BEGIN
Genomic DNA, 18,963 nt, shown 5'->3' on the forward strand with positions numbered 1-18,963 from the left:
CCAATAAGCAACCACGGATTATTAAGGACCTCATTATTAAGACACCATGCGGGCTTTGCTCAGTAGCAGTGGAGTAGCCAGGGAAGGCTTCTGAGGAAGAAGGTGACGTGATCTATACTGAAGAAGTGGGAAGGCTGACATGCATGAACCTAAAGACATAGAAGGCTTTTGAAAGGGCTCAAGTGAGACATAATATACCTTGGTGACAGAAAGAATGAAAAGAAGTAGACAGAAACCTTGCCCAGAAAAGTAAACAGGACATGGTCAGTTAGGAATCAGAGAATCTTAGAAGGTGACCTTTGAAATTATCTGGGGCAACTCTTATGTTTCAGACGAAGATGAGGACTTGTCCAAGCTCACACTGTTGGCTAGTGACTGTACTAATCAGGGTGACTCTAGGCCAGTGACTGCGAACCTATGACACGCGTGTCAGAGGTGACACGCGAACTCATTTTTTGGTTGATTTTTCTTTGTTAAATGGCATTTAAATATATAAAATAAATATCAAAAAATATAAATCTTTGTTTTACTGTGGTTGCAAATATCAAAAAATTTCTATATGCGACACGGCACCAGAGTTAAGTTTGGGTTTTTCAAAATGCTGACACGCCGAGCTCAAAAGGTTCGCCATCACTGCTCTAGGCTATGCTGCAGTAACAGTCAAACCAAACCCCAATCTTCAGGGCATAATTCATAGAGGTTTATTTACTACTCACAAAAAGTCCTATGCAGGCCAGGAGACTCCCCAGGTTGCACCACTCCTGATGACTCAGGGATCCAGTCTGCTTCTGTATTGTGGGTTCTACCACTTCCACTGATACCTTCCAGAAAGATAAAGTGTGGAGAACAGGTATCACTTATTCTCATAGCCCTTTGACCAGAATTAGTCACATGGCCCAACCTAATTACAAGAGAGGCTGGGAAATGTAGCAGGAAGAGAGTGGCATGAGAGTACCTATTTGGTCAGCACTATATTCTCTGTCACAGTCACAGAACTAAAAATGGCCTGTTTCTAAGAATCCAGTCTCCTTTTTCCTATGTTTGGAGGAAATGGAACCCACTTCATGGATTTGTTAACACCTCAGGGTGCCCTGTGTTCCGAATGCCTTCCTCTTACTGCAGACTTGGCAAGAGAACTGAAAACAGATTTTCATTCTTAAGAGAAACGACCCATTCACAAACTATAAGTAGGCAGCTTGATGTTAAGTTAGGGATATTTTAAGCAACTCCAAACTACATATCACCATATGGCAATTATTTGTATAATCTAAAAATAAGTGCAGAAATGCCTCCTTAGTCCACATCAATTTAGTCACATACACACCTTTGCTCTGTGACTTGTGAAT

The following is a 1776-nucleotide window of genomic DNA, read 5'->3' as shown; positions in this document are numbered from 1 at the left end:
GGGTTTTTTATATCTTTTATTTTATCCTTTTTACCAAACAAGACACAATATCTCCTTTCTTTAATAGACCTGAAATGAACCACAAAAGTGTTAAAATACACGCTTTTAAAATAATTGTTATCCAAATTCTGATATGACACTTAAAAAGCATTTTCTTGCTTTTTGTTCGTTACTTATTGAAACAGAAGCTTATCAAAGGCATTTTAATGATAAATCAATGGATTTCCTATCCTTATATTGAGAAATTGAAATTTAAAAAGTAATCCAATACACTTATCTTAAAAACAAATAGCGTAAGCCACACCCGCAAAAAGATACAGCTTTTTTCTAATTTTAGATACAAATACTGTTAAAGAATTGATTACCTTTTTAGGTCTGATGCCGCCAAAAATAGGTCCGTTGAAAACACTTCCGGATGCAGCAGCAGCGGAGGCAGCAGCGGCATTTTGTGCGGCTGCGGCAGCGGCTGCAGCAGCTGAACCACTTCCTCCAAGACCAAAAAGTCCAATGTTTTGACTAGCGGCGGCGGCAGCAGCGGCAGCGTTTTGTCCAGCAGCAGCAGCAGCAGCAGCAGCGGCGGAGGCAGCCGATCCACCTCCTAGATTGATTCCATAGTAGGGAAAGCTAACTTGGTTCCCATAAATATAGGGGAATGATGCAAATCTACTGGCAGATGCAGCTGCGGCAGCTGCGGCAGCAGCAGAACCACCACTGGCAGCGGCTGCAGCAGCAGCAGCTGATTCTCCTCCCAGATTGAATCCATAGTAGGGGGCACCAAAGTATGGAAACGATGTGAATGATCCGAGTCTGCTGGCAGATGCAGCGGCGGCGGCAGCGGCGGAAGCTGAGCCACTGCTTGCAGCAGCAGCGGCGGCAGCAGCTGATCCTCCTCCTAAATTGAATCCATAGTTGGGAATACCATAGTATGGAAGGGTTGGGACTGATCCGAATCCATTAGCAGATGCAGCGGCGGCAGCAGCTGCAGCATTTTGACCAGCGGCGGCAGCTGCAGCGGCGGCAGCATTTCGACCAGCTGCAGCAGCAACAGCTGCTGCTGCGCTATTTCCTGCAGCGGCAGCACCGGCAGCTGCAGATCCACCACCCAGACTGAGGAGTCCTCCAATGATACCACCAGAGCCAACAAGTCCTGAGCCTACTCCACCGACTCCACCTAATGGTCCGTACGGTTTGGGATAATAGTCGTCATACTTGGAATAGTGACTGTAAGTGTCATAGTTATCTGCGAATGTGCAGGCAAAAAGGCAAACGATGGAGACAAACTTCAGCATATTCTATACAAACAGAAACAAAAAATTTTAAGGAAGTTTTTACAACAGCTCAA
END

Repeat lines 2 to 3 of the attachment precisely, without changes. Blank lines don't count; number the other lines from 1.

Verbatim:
CCAATAAGCAACCACGGATTATTAAGGACCTCATTATTAAGACACCATGCGGGCTTTGCTCAGTAGCAGTGGAGTAGCCAGGGAAGGCTTCTGAGGAAGAAGGTGACGTGATCTATACTGAAGAAGTGGGAAGGCTGACATGCATGAACCTAAAGACATAGAAGGCTTTTGAAAGGGCTCAAGTGAGACATAATATACCTTGGTGACAGAAAGAATGAAAAGAAGTAGACAGAAACCTTGCCCAGAAAAGTAAACAGGACATGGTCAGTTAGGAATCAGAGAATCTTAGAAGGTGACCTTTGAAATTATCTGGGGCAACTCTTATGTTTCAGACGAAGATGAGGACTTGTCCAAGCTCACACTGTTGGCTAGTGACTGTACTAATCAGGGTGACTCTAGGCCAGTGACTGCGAACCTATGACACGCGTGTCAGAGGTGACACGCGAACTCATTTTTTGGTTGATTTTTCTTTGTTAAATGGCATTTAAATATATAAAATAAATATCAAAAAATATAAATCTTTGTTTTACTGTGGTTGCAAATATCAAAAAATTTCTATATGCGACACGGCACCAGAGTTAAGTTTGGGTTTTTCAAAATGCTGACACGCCGAGCTCAAAAGGTTCGCCATCACTGCTCTAGGCTATGCTGCAGTAACAGTCAAACCAAACCCCAATCTTCAGGGCATAATTCATAGAGGTTTATTTACTACTCACAAAAAGTCCTATGCAGGCCAGGAGACTCCCCAGGTTGCACCACTCCTGATGACTCAGGGATCCAGTCTGCTTCTGTATTGTGGGTTCTACCACTTCCACTGATACCTTCCAGAAAGATAAAGTGTGGAGAACAGGTATCACTTATTCTCATAGCCCTTTGACCAGAATTAGTCACATGGCCCAACCTAATTACAAGAGAGGCTGGGAAATGTAGCAGGAAGAGAGTGGCATGAGAGTACCTATTTGGTCAGCACTATATTCTCTGTCACAGTCACAGAACTAAAAATGGCCTGTTTCTAAGAATCCAGTCTCCTTTTTCCTATGTTTGGAGGAAATGGAACCCACTTCATGGATTTGTTAACACCTCAGGGTGCCCTGTGTTCCGAATGCCTTCCTCTTACTGCAGACTTGGCAAGAGAACTGAAAACAGATTTTCATTCTTAAGAGAAACGACCCATTCACAAACTATAAGTAGGCAGCTTGATGTTAAGTTAGGGATATTTTAAGCAACTCCAAACTACATATCACCATATGGCAATTATTTGTATAATCTAAAAATAAGTGCAGAAATGCCTCCTTAGTCCACATCAATTTAGTCACATACACACCTTTGCTCTGTGACTTGTGAAT

The following is a 1776-nucleotide window of genomic DNA, read 5'->3' as shown; positions in this document are numbered from 1 at the left end: